So, my MS patients all the time will tell me, “I’m really not getting very much help at work or at home or really any empathy or sympathy because they tell me, I look so well.
How do I deal with that with my family and with my coworkers?” I think the answer to that it really is -- it’s education and communication.
I really encourage patients to have those kinds of open conversations certainty with your close friends and family and with coworkers that need to know.
Now, that doesn’t mean you need to share your most personal medical secrets with everybody. There are situations where you might want to be more discreet about your diagnosis.
Tiffany Curwen: I think with family and friends, the more they know, the better they’ll be. They’ll handle it their own way. They’ll take it however they need to, but they’ll be better off if they know from the beginning what’s going on with you.
For me, being a teacher, it was important to me that in my educational environment, I educated other people. I didn’t want to be the teacher that limps, the teacher that falls with nobody knowing the reason why.
Richard Cordell: When your family wants to support you and your friends, let them, let them help you. This is the hardest thing in the world to do.
I was quite independent and I did not want anybody to help me do anything but I finally had to throw that towel in, and my life became better after I did.
Dr. Douglas Stuart: My best patients are educated, they’re enthusiastic about taking this disease on and they have excellent attitudes, proactive, optimistic, excellent attitudes.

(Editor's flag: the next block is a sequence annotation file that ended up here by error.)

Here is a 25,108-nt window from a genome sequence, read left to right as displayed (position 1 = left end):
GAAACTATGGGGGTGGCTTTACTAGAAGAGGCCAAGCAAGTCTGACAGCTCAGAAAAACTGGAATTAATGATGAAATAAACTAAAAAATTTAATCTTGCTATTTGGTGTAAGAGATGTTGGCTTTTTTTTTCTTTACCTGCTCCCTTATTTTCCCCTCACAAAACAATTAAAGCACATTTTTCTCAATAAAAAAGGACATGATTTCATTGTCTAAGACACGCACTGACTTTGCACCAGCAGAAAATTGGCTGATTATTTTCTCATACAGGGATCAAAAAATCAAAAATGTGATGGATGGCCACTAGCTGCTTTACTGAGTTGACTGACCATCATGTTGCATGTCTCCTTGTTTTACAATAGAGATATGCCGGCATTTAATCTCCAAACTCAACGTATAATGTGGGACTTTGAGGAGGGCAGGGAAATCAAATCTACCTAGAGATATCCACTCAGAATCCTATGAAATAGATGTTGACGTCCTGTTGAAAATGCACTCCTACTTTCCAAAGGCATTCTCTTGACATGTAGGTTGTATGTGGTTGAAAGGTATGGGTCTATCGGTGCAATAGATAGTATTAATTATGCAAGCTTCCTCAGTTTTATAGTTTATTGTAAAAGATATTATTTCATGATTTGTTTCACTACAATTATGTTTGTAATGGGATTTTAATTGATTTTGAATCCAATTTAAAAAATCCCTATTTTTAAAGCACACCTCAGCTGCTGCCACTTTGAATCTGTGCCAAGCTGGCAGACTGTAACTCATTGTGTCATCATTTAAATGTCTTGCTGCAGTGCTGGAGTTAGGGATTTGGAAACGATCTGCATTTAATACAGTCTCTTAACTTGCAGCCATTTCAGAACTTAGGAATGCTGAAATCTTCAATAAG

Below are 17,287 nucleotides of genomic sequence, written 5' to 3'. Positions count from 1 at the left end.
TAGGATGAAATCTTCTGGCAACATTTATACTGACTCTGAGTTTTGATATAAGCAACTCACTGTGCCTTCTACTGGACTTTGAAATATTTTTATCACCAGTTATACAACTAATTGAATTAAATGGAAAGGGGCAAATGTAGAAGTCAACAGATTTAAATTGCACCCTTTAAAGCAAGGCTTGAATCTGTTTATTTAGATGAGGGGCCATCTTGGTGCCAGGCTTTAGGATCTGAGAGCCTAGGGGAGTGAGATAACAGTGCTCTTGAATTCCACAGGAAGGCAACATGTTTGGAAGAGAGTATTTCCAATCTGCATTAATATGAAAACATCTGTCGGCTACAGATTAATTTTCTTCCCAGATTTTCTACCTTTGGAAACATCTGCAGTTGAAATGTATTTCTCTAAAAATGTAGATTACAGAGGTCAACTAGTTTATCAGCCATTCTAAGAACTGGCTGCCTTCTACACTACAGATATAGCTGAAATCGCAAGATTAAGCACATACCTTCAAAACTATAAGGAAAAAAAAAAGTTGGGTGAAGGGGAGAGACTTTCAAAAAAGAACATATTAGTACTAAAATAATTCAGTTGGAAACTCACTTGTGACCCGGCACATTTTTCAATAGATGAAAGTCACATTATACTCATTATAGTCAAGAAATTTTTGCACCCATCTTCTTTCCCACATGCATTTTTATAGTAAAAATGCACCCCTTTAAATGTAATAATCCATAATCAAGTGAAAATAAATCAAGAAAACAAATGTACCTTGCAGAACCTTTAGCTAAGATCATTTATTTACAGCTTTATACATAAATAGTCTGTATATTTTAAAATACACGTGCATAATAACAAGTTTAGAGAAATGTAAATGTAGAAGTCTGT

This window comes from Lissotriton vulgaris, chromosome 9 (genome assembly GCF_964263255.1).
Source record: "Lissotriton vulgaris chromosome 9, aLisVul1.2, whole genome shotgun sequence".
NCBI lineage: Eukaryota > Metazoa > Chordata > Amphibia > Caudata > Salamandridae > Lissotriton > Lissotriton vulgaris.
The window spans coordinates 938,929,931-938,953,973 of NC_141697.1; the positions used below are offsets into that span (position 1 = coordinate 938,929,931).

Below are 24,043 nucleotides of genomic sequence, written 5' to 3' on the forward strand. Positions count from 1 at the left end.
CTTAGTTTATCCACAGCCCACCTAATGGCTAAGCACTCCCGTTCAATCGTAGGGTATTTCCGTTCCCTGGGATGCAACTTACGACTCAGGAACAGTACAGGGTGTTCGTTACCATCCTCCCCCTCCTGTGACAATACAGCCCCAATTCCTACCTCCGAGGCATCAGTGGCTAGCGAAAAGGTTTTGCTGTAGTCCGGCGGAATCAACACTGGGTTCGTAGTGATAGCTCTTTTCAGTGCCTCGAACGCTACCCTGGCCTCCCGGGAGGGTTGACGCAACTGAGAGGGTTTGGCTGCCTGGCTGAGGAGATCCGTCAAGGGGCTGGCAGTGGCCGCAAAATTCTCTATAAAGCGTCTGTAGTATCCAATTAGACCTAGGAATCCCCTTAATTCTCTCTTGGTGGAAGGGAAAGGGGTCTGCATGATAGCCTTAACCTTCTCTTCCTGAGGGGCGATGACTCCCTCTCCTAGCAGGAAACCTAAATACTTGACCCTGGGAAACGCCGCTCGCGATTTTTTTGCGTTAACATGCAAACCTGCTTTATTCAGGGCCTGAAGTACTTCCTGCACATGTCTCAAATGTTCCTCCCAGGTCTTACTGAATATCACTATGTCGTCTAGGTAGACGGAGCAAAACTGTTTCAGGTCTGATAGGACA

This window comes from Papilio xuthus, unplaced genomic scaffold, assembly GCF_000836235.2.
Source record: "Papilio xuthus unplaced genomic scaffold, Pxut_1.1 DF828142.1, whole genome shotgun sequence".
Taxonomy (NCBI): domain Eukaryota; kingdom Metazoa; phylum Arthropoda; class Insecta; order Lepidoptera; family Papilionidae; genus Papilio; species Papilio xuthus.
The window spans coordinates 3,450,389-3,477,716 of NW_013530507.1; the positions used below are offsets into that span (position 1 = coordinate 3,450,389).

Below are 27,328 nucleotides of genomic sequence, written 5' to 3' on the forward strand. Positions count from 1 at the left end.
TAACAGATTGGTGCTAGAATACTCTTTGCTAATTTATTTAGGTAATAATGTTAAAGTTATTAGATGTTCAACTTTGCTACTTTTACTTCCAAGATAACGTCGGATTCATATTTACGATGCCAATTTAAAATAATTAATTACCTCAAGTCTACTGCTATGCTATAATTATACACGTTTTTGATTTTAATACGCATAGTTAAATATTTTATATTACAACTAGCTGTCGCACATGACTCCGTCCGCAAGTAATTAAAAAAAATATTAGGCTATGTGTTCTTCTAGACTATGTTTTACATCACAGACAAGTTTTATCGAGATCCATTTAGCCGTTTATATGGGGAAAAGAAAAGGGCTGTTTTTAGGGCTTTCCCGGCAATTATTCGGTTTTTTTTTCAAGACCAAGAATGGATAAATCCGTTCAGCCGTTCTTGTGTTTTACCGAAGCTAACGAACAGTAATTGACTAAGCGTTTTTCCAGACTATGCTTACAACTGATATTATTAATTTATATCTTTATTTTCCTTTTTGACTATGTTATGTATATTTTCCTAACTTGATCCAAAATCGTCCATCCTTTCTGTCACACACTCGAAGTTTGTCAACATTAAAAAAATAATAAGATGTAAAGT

So I think the patients that work best with me are partners with me, realistic partners in the management of their disease.
So, I say realistic because I think we all need to realize that the therapies we have are not perfect. They’re going to have side effects and occasionally the disease may get the upper hand and that just means we need to try a different tact.
Tiffany Curwen: I talk to my doctor about everything that is happening with me. When we’re examining MRIs together, looking things over, he’s asking me questions, I’m asking him questions because I feel like we’re in this together.
Dr. Douglas Stuart: when I am speaking with patients who are newly diagnosed with MS, one of the things I want them to leave with is a feeling that this is not the end of the world, that this is a common diagnosis,
one of the most common diagnosis we see and that most of the patients we're treating are leading very happy, healthy and fulfilling lives.
That may be with medication, it may be without medication but, your physician and your treatment team is going to try to help find the recipe for you, that’s going to keep you balanced, healthy, working and happy and that’s all achievable.
Richard Cordell: You can make it good, you can make it bad. I think you have to keep the proper mental perspective on everything. So as this road turns as you go down it, you can’t be afraid of it. Think about it as a challenge.
Tiffany Curwen: And just know that you have multiple sclerosis, it does not have you.